There are starting to be a lot of news reports about a strong El Niño being on the way later this year. El Niño is a weather phenomenon that occurs in the eastern tropical Pacific every two to seven years. East-to-west trade winds weaken and ocean surface temperatures go up. The result impacts the weather throughout the Pacific region.
El Niños can be strong or weak. Forecasters are saying that the one that is arising this year is a strong one, possibly one of the strongest ever.
There are many effects associated with El Niños. Californians could see large amounts of rain, which might be a good thing. Peru can experience heavy rains and destructive flooding conditions. Southeast Asia and Australia, on the other hand, could see severe drought conditions. El Niños also transfer heat from the deeper parts of the oceans to the surface, leading to record heat waves. In general, it is difficult to predict just what will happen in a strong El Niño event, but extreme weather events are likely.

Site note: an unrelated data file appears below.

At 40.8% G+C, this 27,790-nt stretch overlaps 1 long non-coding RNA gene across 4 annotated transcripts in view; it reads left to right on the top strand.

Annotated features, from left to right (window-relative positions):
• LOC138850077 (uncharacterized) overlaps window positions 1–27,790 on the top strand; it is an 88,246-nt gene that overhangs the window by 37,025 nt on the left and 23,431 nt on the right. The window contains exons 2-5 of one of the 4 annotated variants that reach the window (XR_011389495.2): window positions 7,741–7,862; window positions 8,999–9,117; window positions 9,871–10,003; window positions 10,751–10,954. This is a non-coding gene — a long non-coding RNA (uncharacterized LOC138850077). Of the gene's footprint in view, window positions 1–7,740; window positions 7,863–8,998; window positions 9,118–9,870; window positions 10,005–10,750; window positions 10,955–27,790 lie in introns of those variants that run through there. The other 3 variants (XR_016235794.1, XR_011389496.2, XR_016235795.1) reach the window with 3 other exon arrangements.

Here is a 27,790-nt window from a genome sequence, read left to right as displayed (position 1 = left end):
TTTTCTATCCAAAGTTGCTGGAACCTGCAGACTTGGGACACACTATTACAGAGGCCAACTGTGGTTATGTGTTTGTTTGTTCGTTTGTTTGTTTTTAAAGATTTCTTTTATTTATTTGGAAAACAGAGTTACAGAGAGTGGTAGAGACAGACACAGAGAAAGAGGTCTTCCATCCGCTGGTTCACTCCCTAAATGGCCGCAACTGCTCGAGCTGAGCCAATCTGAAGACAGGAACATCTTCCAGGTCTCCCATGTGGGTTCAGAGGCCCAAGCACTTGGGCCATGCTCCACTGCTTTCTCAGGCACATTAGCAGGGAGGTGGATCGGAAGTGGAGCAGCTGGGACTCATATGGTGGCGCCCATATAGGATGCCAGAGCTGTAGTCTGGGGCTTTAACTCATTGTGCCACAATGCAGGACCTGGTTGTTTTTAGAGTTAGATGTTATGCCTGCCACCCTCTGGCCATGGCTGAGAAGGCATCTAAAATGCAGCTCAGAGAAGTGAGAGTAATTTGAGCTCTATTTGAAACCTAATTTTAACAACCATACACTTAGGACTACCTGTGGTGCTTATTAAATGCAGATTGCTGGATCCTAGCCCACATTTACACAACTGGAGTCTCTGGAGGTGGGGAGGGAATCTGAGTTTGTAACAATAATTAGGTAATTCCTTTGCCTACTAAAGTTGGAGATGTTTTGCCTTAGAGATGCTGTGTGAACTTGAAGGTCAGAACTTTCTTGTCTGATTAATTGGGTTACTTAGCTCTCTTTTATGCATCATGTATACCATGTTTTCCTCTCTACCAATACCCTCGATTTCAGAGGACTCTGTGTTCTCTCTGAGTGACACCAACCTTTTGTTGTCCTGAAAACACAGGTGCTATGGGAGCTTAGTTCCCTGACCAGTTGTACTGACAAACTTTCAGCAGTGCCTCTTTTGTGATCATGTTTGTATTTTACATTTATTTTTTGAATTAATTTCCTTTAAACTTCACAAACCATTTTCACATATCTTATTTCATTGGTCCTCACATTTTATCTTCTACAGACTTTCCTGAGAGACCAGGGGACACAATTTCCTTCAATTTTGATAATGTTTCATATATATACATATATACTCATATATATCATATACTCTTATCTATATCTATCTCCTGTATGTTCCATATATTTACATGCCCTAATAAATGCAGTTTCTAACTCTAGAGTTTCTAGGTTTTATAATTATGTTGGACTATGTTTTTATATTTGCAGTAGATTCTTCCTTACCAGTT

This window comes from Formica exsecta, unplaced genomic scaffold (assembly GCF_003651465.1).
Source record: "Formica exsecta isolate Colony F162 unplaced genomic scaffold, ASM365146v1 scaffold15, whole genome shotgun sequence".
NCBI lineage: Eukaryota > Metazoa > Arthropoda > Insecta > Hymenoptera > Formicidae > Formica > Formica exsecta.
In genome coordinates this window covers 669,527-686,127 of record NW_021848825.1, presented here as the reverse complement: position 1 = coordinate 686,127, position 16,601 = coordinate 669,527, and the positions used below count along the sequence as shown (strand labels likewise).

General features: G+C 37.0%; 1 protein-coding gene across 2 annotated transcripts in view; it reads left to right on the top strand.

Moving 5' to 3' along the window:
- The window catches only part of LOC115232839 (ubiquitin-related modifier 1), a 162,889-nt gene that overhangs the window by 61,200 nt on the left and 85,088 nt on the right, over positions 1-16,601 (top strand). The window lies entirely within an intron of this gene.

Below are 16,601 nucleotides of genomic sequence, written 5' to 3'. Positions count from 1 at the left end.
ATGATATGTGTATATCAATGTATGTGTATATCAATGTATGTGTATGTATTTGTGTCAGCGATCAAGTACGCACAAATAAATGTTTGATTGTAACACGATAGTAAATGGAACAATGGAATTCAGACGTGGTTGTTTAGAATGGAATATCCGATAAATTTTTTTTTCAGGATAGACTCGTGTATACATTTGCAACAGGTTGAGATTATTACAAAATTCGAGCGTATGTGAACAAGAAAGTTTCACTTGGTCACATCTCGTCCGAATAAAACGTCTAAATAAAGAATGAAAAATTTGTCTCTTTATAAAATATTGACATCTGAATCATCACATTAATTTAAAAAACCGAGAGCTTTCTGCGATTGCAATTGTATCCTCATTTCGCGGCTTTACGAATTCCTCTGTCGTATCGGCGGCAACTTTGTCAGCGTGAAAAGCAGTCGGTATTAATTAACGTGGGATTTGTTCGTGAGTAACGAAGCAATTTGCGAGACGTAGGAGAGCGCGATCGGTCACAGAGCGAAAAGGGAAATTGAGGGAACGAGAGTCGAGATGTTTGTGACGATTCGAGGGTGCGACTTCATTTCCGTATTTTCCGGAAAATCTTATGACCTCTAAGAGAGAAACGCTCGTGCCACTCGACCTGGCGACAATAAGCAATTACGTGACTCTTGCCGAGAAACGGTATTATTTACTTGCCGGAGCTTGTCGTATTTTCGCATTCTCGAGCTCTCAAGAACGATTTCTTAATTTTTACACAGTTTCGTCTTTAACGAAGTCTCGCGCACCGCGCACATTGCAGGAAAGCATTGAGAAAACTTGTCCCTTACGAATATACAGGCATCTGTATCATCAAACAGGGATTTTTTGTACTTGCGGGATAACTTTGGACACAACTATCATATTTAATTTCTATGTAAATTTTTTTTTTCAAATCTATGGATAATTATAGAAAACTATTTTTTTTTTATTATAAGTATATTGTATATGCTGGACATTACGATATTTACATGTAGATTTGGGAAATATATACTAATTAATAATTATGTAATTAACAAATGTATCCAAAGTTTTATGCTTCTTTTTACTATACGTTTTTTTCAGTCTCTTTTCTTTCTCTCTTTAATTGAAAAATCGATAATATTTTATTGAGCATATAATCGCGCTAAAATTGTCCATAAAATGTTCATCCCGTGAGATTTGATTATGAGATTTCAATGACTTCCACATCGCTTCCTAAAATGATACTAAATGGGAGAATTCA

One place where a powerful El Niño is a cause for great concern is the Galapagos Islands. The strong winds, heavy rains and warmer than usual ocean currents that arise from an El Niño can drastically affect the fragile Galapagos ecosystem. The effects are especially acute for marine iguanas, that feed only on algae that can be decimated by these conditions. Previous El Niños devastated corals, penguins, sea lions, cormorants and marine iguanas in the Galapagos. All concerned parties can do at this point is hope for the best.
Photo, posted October 28, 2007, courtesy of Almaz UK via Flickr.
Earth Wise is a production of WAMC Northeast Public Radio.